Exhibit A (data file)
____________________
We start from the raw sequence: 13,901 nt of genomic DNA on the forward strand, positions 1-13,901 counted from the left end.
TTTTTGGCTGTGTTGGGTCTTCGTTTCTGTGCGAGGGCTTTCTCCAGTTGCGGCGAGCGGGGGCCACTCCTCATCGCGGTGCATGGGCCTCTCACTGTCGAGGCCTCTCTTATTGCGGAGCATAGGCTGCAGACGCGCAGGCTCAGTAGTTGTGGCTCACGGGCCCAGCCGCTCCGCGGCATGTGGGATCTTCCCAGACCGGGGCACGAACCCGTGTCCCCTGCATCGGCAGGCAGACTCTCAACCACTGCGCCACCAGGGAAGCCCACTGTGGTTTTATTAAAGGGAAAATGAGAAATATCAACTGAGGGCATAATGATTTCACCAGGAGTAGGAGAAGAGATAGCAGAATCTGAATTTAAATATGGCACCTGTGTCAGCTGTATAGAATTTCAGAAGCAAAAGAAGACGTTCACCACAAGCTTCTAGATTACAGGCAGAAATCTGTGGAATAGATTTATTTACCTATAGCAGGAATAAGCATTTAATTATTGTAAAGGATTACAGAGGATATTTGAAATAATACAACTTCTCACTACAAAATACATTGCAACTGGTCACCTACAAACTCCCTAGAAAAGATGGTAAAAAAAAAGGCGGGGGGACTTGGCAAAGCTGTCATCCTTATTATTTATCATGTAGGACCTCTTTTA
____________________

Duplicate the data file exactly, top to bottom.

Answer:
We start from the raw sequence: 13,901 nt of genomic DNA on the forward strand, positions 1-13,901 counted from the left end.
TTTTTGGCTGTGTTGGGTCTTCGTTTCTGTGCGAGGGCTTTCTCCAGTTGCGGCGAGCGGGGGCCACTCCTCATCGCGGTGCATGGGCCTCTCACTGTCGAGGCCTCTCTTATTGCGGAGCATAGGCTGCAGACGCGCAGGCTCAGTAGTTGTGGCTCACGGGCCCAGCCGCTCCGCGGCATGTGGGATCTTCCCAGACCGGGGCACGAACCCGTGTCCCCTGCATCGGCAGGCAGACTCTCAACCACTGCGCCACCAGGGAAGCCCACTGTGGTTTTATTAAAGGGAAAATGAGAAATATCAACTGAGGGCATAATGATTTCACCAGGAGTAGGAGAAGAGATAGCAGAATCTGAATTTAAATATGGCACCTGTGTCAGCTGTATAGAATTTCAGAAGCAAAAGAAGACGTTCACCACAAGCTTCTAGATTACAGGCAGAAATCTGTGGAATAGATTTATTTACCTATAGCAGGAATAAGCATTTAATTATTGTAAAGGATTACAGAGGATATTTGAAATAATACAACTTCTCACTACAAAATACATTGCAACTGGTCACCTACAAACTCCCTAGAAAAGATGGTAAAAAAAAAGGCGGGGGGACTTGGCAAAGCTGTCATCCTTATTATTTATCATGTAGGACCTCTTTTA